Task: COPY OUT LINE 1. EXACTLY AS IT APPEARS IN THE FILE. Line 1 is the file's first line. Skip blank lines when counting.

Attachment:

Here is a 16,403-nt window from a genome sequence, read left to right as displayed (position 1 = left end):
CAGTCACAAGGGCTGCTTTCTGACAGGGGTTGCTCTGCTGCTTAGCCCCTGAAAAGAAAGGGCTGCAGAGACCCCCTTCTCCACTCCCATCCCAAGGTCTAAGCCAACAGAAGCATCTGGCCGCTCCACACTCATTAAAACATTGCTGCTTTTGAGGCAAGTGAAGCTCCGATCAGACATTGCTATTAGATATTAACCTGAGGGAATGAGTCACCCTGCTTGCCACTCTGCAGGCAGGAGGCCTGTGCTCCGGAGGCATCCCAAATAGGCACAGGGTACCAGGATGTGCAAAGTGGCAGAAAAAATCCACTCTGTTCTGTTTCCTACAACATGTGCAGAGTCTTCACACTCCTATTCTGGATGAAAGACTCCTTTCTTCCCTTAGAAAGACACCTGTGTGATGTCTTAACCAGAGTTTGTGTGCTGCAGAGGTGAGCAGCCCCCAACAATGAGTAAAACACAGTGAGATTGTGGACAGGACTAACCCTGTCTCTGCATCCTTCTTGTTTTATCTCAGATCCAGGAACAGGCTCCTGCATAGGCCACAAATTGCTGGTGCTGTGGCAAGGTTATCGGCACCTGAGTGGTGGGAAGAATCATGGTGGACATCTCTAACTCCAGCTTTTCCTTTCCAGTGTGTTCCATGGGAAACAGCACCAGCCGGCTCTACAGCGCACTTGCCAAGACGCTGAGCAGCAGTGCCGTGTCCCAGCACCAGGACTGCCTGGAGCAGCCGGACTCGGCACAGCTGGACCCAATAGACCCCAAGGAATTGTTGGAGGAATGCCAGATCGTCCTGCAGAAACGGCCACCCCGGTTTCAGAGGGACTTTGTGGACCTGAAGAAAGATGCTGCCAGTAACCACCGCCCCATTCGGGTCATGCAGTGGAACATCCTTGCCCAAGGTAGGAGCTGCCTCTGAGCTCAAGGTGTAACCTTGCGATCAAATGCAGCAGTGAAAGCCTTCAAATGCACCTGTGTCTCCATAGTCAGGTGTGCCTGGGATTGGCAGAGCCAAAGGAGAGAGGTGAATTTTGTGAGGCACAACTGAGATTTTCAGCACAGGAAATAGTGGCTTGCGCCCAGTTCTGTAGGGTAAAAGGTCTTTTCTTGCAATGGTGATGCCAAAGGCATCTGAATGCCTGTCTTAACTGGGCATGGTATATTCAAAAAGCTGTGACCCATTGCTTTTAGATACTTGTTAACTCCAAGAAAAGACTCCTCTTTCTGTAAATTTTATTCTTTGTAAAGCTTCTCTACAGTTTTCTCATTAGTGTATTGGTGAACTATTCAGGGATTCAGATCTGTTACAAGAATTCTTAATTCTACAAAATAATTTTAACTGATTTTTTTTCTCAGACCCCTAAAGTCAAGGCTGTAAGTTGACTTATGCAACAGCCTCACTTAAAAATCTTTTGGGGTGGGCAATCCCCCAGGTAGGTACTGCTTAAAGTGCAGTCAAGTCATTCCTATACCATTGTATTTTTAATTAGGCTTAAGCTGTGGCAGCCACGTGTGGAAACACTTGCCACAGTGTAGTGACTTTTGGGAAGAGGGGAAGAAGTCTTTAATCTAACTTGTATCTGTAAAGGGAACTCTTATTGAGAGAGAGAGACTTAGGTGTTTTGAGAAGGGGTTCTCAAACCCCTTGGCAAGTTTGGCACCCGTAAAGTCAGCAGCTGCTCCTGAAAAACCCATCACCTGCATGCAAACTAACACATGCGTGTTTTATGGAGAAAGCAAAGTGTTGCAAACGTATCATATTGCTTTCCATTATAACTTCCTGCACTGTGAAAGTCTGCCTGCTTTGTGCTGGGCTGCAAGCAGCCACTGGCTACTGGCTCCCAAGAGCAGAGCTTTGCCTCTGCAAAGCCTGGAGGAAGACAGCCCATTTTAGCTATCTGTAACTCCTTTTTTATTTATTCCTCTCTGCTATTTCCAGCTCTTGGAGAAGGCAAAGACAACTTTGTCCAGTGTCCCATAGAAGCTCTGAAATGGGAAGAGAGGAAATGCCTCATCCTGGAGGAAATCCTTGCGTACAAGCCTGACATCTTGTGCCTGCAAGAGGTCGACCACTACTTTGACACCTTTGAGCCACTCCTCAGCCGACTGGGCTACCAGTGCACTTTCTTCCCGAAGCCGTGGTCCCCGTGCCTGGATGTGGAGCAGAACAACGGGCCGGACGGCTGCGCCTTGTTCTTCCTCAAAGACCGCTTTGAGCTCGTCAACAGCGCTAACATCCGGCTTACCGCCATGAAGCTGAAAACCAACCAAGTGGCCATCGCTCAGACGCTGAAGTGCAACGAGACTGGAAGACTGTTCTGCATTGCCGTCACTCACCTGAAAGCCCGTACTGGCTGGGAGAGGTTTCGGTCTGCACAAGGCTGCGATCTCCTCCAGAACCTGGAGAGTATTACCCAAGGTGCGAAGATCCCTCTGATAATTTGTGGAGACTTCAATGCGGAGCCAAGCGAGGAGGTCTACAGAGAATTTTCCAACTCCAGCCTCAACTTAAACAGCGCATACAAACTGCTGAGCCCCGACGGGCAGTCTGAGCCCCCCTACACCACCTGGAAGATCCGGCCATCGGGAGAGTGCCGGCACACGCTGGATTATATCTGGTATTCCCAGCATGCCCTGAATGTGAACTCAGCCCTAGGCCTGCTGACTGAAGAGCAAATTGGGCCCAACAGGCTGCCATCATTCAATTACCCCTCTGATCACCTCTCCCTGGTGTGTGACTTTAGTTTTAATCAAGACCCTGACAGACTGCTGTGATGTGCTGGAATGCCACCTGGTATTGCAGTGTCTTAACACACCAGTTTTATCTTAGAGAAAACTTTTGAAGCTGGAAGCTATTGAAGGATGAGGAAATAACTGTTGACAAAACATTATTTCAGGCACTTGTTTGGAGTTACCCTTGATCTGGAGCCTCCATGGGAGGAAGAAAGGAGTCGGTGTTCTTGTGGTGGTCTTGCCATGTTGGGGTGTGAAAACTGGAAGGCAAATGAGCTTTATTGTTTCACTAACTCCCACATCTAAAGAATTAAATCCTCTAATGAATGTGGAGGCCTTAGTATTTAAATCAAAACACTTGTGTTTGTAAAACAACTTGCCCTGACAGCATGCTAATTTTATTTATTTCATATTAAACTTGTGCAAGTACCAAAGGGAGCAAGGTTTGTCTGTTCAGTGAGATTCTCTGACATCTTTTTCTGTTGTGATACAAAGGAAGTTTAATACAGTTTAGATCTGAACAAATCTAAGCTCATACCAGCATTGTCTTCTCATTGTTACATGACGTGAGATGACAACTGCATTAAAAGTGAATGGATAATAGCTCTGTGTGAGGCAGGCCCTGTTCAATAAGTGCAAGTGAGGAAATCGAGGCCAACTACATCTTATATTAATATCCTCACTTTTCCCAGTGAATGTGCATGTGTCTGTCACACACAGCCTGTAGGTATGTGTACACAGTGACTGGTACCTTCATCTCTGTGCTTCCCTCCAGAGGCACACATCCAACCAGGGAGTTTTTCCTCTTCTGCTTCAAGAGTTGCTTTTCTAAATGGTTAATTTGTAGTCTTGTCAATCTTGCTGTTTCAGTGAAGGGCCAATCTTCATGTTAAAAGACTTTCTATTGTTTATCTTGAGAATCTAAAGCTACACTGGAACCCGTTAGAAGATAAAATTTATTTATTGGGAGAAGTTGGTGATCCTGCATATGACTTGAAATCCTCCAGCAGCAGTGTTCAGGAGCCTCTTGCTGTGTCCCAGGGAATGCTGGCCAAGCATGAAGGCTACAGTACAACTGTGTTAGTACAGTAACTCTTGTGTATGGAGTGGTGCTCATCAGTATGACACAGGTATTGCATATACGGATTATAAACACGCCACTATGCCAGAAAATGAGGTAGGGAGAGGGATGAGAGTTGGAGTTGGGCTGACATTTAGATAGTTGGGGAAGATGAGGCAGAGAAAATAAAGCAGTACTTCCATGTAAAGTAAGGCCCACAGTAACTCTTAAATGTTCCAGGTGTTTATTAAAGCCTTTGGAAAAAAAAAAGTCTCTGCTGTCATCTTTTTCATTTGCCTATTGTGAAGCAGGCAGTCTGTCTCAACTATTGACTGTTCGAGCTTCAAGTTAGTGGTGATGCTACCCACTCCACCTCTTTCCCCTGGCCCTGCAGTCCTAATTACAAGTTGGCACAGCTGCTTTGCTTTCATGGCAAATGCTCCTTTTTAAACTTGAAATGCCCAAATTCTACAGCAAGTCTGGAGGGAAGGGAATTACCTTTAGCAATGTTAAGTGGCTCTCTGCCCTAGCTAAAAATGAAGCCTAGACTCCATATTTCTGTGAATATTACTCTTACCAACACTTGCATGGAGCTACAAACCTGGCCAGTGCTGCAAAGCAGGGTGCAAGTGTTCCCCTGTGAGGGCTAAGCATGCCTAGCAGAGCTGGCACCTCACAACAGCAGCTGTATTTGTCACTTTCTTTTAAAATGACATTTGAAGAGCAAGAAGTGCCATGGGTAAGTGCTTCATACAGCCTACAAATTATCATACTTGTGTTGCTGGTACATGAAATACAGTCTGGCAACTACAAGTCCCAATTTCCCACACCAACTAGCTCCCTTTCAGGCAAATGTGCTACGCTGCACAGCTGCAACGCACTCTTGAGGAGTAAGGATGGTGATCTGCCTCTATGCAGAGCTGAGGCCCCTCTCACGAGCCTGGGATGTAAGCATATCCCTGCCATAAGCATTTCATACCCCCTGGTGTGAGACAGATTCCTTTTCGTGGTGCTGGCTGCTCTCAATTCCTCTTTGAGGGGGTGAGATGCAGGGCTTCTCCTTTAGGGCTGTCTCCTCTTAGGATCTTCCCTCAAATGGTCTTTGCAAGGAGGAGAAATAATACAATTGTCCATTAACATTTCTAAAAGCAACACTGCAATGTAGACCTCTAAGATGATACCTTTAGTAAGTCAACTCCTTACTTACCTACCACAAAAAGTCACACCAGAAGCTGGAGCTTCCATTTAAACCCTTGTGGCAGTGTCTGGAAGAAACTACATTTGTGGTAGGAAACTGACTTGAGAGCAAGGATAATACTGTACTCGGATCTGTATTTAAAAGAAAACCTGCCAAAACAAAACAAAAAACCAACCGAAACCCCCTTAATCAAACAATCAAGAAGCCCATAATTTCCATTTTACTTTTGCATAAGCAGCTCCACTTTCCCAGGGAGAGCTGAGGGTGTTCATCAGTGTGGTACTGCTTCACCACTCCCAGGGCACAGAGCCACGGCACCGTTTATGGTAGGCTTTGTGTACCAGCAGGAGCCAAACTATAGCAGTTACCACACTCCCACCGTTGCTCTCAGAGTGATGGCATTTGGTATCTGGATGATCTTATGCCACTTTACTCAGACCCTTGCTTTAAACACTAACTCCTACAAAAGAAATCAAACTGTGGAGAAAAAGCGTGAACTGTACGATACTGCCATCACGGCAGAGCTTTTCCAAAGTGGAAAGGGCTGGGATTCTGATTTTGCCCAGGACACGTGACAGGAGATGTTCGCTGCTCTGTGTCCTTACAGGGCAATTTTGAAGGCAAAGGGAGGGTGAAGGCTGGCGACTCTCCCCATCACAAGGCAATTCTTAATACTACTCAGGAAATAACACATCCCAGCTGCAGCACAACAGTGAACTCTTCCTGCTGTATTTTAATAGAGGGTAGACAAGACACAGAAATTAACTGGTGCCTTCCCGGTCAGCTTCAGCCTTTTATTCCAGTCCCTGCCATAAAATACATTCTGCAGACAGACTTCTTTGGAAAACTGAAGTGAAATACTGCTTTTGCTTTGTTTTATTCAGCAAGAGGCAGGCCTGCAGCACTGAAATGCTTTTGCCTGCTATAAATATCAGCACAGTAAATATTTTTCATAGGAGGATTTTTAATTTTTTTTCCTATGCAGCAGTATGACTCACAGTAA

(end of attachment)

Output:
Here is a 16,403-nt window from a genome sequence, read left to right as displayed (position 1 = left end):